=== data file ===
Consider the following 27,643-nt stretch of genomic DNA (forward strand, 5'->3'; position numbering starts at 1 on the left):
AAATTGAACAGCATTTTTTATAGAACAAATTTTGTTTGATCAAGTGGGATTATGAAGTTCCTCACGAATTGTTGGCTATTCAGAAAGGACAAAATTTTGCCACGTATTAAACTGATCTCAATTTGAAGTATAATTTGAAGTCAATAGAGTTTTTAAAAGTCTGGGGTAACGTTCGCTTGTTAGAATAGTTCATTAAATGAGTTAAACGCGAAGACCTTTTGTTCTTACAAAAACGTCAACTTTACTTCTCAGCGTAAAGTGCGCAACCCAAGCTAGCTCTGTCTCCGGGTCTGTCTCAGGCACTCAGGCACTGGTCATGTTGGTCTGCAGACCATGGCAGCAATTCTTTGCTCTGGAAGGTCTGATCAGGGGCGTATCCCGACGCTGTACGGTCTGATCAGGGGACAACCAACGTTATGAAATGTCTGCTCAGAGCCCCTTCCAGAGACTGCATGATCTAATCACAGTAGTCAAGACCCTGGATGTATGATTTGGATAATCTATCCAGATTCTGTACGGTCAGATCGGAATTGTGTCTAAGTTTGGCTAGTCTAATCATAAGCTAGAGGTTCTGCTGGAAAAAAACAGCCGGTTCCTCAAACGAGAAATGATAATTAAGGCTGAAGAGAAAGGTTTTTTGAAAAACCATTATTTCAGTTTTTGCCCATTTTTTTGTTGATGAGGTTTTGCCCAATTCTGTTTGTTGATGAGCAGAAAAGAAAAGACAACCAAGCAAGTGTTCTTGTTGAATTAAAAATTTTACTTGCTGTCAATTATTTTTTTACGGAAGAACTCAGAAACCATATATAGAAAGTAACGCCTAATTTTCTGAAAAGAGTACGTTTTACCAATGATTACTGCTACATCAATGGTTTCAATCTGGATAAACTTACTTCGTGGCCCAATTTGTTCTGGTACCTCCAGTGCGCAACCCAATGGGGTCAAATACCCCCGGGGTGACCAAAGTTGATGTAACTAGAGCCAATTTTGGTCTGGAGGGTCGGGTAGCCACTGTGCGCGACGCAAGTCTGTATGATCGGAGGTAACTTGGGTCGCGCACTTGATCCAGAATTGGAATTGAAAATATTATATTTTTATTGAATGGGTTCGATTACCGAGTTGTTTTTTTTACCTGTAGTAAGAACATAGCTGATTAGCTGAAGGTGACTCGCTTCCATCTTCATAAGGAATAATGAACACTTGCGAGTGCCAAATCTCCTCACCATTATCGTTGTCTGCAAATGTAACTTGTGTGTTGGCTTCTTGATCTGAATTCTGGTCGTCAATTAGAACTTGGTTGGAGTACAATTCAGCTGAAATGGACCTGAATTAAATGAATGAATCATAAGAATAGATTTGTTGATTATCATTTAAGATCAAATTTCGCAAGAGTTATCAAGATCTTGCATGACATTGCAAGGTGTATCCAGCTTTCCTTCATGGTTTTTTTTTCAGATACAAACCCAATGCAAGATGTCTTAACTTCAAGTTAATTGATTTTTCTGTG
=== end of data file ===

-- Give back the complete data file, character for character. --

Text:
Consider the following 27,643-nt stretch of genomic DNA (forward strand, 5'->3'; position numbering starts at 1 on the left):
AAATTGAACAGCATTTTTTATAGAACAAATTTTGTTTGATCAAGTGGGATTATGAAGTTCCTCACGAATTGTTGGCTATTCAGAAAGGACAAAATTTTGCCACGTATTAAACTGATCTCAATTTGAAGTATAATTTGAAGTCAATAGAGTTTTTAAAAGTCTGGGGTAACGTTCGCTTGTTAGAATAGTTCATTAAATGAGTTAAACGCGAAGACCTTTTGTTCTTACAAAAACGTCAACTTTACTTCTCAGCGTAAAGTGCGCAACCCAAGCTAGCTCTGTCTCCGGGTCTGTCTCAGGCACTCAGGCACTGGTCATGTTGGTCTGCAGACCATGGCAGCAATTCTTTGCTCTGGAAGGTCTGATCAGGGGCGTATCCCGACGCTGTACGGTCTGATCAGGGGACAACCAACGTTATGAAATGTCTGCTCAGAGCCCCTTCCAGAGACTGCATGATCTAATCACAGTAGTCAAGACCCTGGATGTATGATTTGGATAATCTATCCAGATTCTGTACGGTCAGATCGGAATTGTGTCTAAGTTTGGCTAGTCTAATCATAAGCTAGAGGTTCTGCTGGAAAAAAACAGCCGGTTCCTCAAACGAGAAATGATAATTAAGGCTGAAGAGAAAGGTTTTTTGAAAAACCATTATTTCAGTTTTTGCCCATTTTTTTGTTGATGAGGTTTTGCCCAATTCTGTTTGTTGATGAGCAGAAAAGAAAAGACAACCAAGCAAGTGTTCTTGTTGAATTAAAAATTTTACTTGCTGTCAATTATTTTTTTACGGAAGAACTCAGAAACCATATATAGAAAGTAACGCCTAATTTTCTGAAAAGAGTACGTTTTACCAATGATTACTGCTACATCAATGGTTTCAATCTGGATAAACTTACTTCGTGGCCCAATTTGTTCTGGTACCTCCAGTGCGCAACCCAATGGGGTCAAATACCCCCGGGGTGACCAAAGTTGATGTAACTAGAGCCAATTTTGGTCTGGAGGGTCGGGTAGCCACTGTGCGCGACGCAAGTCTGTATGATCGGAGGTAACTTGGGTCGCGCACTTGATCCAGAATTGGAATTGAAAATATTATATTTTTATTGAATGGGTTCGATTACCGAGTTGTTTTTTTTACCTGTAGTAAGAACATAGCTGATTAGCTGAAGGTGACTCGCTTCCATCTTCATAAGGAATAATGAACACTTGCGAGTGCCAAATCTCCTCACCATTATCGTTGTCTGCAAATGTAACTTGTGTGTTGGCTTCTTGATCTGAATTCTGGTCGTCAATTAGAACTTGGTTGGAGTACAATTCAGCTGAAATGGACCTGAATTAAATGAATGAATCATAAGAATAGATTTGTTGATTATCATTTAAGATCAAATTTCGCAAGAGTTATCAAGATCTTGCATGACATTGCAAGGTGTATCCAGCTTTCCTTCATGGTTTTTTTTTCAGATACAAACCCAATGCAAGATGTCTTAACTTCAAGTTAATTGATTTTTCTGTG